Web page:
Far From The Madding Crowd 1998

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(49) IMDb 7.7/10
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Far From The Madding Crowd is an evocative and sumptuous adaptation of Thomas Hardy's classic novel set in the 19th Century. The arrival of Bathsheba Everdene (Paloma Baeza) as mistress of Weatherbury Farm causes quite a stir in the all-male environment of the Corn Exchange. A beautiful and proud youg woman with a fiercely independent spirit, she soon ensnares and almost destroys the lives of the three men who love her - local shepherd Gabriel Oak (Nathaniel Parker), gentleman famer Mr Boldwood (Nigel Terry) and the womanising Sergeant Frank Troy (Jonathan Firth).

Starring:
Nigel Terry, Jonathan Firth
Rental Formats:
DVD

Product Details

Discs
  • Feature ages_12_and_over
Starring Nigel Terry, Jonathan Firth, Nathanial Parker, Paloma Baeza
Director Nicholas Renton
Genres Drama
Studio ITV
Rental release 29 September 2003
Main languages English

Other Formats

Customer Reviews

4.2 out of 5 stars

Most Helpful Customer Reviews

162 of 164 people found the following review helpful By Jill on 2 Dec 2007
Format: DVD
I have watched this so many times that my original VHS-format is falling to pieces! One of Hardy's most accessible novels, this story quite daringly (for its time) deals with such issues as love, patience and the -- often devastating -- effects of human sexuality. It is all done, though, with great humanity and even the villain has some redeeming features. There's little black-and-white in Hardy's portraits of the three men all humming around Bathsheba like bees. Nor is she herself a simplistic character.

As with the best of British television costume dramas, this 1998 version features some very well-known and -loved actors, although I believe that Paloma Baeza may not have been so well-known when she was cast as the female lead. Nathaniel Parker is simply stunning -- and irresistible -- as the superb Gabriel Oak (a more appropriate name for his character could not have been devised), and Jonathan Firth is very fine indeed as Sergeant Troy -- this may be his best role yet on the small screen.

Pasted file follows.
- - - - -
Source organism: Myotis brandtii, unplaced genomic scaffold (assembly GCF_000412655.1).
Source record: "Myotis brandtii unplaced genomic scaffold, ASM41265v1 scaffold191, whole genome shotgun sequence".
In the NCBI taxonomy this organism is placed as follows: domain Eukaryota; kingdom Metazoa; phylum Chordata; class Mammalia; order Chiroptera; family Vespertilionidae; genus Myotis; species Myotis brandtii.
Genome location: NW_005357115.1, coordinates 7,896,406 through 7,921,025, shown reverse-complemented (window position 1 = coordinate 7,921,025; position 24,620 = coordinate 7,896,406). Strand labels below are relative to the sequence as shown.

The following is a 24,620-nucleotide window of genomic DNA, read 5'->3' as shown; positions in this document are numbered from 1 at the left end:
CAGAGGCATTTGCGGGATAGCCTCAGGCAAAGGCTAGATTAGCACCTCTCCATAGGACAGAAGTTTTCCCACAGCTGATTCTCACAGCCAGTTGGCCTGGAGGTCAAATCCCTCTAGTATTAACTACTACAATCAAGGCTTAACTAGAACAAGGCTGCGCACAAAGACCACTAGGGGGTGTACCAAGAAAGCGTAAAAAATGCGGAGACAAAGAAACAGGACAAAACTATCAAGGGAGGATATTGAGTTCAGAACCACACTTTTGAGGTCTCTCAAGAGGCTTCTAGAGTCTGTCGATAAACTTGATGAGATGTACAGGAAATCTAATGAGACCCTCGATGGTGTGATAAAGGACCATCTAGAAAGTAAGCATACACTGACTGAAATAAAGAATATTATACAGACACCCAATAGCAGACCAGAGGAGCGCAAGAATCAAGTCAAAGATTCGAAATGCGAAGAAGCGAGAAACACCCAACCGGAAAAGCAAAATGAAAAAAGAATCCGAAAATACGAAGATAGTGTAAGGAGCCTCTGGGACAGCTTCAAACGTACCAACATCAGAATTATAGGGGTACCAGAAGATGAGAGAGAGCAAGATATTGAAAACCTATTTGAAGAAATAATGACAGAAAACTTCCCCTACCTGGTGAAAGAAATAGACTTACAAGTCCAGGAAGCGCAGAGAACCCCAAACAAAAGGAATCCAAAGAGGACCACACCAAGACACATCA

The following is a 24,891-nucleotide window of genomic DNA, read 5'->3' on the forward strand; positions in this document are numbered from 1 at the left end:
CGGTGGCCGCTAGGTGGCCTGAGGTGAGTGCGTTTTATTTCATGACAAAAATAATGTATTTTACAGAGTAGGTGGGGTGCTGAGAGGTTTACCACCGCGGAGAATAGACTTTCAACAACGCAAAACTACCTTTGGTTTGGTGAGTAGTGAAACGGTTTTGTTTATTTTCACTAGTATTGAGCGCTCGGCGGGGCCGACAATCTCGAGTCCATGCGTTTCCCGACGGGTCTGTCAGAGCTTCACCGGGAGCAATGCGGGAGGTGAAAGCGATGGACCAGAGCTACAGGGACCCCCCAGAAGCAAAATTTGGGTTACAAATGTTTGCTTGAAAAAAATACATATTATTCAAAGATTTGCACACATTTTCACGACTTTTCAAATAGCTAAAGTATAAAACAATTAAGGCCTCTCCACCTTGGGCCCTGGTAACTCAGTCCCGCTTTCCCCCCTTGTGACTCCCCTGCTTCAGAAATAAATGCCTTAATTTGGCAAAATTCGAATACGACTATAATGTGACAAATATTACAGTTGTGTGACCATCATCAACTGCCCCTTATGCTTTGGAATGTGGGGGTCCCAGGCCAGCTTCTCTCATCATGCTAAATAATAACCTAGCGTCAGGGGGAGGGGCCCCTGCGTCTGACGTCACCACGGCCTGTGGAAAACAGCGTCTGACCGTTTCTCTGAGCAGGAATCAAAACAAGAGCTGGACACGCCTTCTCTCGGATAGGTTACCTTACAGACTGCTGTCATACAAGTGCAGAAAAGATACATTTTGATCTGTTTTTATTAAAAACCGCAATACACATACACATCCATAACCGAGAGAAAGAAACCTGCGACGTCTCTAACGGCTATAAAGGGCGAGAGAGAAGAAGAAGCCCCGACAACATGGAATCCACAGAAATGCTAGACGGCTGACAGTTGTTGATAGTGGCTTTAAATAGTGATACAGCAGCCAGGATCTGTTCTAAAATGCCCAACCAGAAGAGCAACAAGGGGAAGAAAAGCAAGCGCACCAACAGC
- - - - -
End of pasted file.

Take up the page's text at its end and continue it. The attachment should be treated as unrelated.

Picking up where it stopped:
The music is charming; the settings and costumes are perfect... Sit back for a few hours, and simply bask in the the warmth of this production. I can't recommend it highly enough.
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75 of 79 people found the following review helpful By Job on 4 Mar 2008
Format: DVD
This is really a great adaptation of the novel - true to not only the plot but as often as possible to Hardy's very conversations. The actors are uniformly excellent, assisted by the subtle, well-paced script, gorgeous scenery and involving plot. I don't think a better version of FFTMC will ever be made and absolutely recommend it to anyone who is a fan of Hardy - or of just sitting in front of an absorbing, fascinating, passionate and sexy costume drama for a few hours!
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50 of 53 people found the following review helpful By Roger-Marie Howes on 25 Aug 2005
Format: DVD
I thoroughly enjoyed this production - it is closer to Hardy's novel than the earlier version starring Julie Christie. Baeza's reading of Bathsheba Everdine is excellent, totally in character. She skillfully combines Bathsheba's independent spirit with both her youth and naivety. She is at all times consistent and convincing. In the Julie Christie version, Christie overplayed the role, moving away from Hardy's intention, and came close at times to trivialising the character. Also, she did not consistently capture the youthfulness and innocence of Bathsheba. The Everdine/Troy sword scene was also overplayed in the Christie version, including sequences that were not in the novel and which, quite honestly, reduced the emotional impact of this (very important) scene. In the Baeza version, this better captures the emotion of the meeting and adds to the superiority of this version.